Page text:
Shortlisted deigns will be showcased in an exhibition at the Design Museum which opens on October 18.

A winner will be selected in each category and the overall winner will be announced on 25 January 2018.

You can see the full shortlist at

The post Design Museum reveals 2017 Designs of the Year shortlist appeared first on Creative Review.


Airborne drones mimic nature in Random International’s latest installation

In 2012, Random International debuted Rain Room, an installation that brought pouring rain into the Curve Gallery at the Barbican. Visitors bold enough to enter the space found that, unlike in the real world, their presence could stop the rain falling on them, giving them the power to walk through curtains of water without getting wet. The work quickly attracted visitors willing to wait hours to see it, both at the Barbican and its later stint at MoMA in New York.

Rain Room was not RI’s first experiment with using tech to simulate, and then play with, nature. The collective has created numerous works in an ongoing series titled ‘Swarm Studies’, which take inspiration from flocking birds. It is a variation on these ideas that they have brought to London’s Roundhouse with Zoological. An installation of flying spheres or drones, the work takes up residence at the space for the next two weeks and on weekends forms an accompaniment to a set of new dance performances (titled +/- Human) choreographed by frequent RI collaborator Wayne McGregor.

All images: Ravi Deepres/Alicia Clarke

During the rest of the week, visitors can come to commune with the drones by themselves. It is a stirring experience: the drones – which have the appearance of large (1.5m in diameter), circular balloons equipped with tiny motor engines to enable them to fly – gather in a group in the centre of the space, and move in formation in reaction to the surroundings and, to some extent, the people who are in there with them.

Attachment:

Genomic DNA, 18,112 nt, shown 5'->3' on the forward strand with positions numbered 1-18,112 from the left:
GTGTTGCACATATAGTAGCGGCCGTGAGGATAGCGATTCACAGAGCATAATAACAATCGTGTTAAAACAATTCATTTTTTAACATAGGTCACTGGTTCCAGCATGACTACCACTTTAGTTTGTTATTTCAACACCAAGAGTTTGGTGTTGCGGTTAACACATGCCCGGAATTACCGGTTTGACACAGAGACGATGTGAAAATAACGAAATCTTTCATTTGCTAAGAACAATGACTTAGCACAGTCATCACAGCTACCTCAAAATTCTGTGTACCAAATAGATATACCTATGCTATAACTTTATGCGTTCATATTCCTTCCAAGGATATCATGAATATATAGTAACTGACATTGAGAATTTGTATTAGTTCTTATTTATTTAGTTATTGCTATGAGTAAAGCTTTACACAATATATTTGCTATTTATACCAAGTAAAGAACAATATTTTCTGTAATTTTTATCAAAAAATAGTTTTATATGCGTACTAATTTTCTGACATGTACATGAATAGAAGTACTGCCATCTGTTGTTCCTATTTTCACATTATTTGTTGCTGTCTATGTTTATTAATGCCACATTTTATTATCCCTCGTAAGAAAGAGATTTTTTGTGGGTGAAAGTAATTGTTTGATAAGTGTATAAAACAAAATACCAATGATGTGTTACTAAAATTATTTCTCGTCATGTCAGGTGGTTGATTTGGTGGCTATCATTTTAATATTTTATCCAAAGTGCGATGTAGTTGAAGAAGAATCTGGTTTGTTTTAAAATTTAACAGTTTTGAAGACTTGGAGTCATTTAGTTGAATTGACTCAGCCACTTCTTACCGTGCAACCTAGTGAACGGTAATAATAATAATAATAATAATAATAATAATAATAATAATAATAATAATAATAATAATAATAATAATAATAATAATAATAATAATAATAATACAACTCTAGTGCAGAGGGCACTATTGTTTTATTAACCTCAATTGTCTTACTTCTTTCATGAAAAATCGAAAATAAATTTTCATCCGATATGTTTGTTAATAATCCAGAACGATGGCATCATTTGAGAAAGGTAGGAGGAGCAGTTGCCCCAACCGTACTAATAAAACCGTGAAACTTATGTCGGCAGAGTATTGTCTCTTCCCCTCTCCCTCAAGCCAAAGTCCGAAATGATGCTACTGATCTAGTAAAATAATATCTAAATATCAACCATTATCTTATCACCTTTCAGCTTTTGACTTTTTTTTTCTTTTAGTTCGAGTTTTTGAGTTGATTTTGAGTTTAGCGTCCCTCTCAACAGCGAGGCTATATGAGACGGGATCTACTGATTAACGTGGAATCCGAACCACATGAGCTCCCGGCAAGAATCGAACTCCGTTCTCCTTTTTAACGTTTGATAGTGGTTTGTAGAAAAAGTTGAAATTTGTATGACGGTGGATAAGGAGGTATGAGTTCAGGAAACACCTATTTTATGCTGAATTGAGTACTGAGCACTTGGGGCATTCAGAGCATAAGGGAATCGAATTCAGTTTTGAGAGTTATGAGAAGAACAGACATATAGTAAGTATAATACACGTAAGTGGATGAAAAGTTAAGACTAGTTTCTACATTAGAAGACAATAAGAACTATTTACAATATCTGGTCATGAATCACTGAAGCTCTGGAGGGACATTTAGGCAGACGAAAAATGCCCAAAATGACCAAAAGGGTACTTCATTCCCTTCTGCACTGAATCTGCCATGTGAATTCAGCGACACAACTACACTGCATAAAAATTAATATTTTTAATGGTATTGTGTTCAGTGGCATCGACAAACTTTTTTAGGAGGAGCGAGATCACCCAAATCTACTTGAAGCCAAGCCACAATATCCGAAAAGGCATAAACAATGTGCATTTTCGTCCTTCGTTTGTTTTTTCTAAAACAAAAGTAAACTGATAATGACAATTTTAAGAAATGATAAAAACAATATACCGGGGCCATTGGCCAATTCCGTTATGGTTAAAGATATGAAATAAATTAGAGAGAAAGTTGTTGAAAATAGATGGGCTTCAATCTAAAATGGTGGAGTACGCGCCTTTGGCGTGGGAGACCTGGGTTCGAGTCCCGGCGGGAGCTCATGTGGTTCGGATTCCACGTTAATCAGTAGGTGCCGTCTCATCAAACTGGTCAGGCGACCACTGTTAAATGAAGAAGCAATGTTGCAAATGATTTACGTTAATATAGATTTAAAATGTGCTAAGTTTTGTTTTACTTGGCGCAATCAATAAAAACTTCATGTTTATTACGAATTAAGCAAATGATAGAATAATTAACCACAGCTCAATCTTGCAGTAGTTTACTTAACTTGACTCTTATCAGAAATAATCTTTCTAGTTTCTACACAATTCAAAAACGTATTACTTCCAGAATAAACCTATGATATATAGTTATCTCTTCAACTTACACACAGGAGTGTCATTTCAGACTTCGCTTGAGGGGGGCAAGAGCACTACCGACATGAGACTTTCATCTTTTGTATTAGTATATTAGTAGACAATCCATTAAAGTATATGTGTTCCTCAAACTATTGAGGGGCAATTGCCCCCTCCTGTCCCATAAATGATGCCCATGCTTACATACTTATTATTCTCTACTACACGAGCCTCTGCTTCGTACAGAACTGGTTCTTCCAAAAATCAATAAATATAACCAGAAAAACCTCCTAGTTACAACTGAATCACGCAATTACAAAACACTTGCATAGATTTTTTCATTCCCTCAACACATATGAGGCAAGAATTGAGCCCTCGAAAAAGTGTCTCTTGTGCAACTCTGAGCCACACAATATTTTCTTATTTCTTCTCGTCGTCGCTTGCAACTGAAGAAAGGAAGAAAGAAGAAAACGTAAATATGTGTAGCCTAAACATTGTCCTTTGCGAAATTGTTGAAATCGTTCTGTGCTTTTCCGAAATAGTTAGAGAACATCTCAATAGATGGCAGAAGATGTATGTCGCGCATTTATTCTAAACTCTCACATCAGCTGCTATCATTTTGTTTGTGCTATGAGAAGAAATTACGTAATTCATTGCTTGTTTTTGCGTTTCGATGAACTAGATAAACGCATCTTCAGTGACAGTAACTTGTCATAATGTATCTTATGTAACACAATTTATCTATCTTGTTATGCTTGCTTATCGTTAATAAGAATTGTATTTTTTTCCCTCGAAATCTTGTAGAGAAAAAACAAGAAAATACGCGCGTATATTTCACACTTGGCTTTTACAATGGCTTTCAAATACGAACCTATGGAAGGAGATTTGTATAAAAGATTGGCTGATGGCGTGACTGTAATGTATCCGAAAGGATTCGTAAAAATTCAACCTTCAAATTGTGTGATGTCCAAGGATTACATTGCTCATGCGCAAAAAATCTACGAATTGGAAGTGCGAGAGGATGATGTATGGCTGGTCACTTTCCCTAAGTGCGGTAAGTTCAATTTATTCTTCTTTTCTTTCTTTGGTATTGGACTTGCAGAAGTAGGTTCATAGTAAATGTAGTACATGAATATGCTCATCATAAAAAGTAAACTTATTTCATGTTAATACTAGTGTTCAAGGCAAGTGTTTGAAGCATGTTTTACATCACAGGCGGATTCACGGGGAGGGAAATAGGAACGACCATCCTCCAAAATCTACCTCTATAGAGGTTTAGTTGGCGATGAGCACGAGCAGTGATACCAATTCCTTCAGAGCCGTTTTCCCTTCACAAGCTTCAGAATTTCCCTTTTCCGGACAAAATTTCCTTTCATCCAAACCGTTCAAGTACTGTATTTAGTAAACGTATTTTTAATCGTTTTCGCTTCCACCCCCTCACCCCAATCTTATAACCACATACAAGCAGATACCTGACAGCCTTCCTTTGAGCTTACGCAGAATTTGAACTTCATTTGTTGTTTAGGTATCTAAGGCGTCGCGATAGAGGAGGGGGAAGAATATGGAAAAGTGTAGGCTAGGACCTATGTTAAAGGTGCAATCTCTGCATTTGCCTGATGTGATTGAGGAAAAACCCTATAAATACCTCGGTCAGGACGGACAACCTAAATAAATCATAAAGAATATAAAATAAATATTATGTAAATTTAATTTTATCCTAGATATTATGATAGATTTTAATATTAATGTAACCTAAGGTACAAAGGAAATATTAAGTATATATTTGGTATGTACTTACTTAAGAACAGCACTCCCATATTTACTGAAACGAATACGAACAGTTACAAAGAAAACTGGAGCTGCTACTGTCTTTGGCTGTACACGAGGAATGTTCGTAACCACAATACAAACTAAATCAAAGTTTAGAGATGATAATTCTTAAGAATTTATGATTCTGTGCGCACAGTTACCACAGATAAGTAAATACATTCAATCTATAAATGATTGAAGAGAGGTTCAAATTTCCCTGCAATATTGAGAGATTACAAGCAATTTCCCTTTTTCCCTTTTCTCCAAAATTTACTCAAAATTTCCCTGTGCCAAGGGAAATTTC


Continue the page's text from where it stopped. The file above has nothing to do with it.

Visitors respond as if greeting live creatures: adults cautiously approach, hands raised gently, while kids pile in, running and dancing beneath the flying shapes and delighting in trying to reach them (an impossible goal). After the initial excitement, it becomes a more meditative experience. Like Olafur Eliasson’s Weather Project, which brought sun and mist into the Turbine Hall of Tate Modern in 2003, Zoological encourages audiences to relax, watch and wait.

Mark Pritchard from Warp Records has provided a soundtrack to the installation that plays out musically many of the emotions it provokes. At times emulating nature, it also evokes harsh machinery, often with sinister overtones. At these points, the drones, which are programmed via algorithms, form a spinning circle in the space, inevitably provoking ideas of UFOs or other sentient lifeforms gathering, possibly with the intent to attack.

The work plays on our innate inclination towards nature, and things that emulate it, as well as on our fears of the burgeoning AI tech that we’re seeing emerge into our world. Both themes serve to draw us in and, experientially, the piece contains some nice touches that add to the effect: the guards, for example, are dressed in aprons slightly reminiscent of beekeepers, and the space of the Roundhouse itself is compelling, providing the kind of cavernous darkness that brings the balls to life.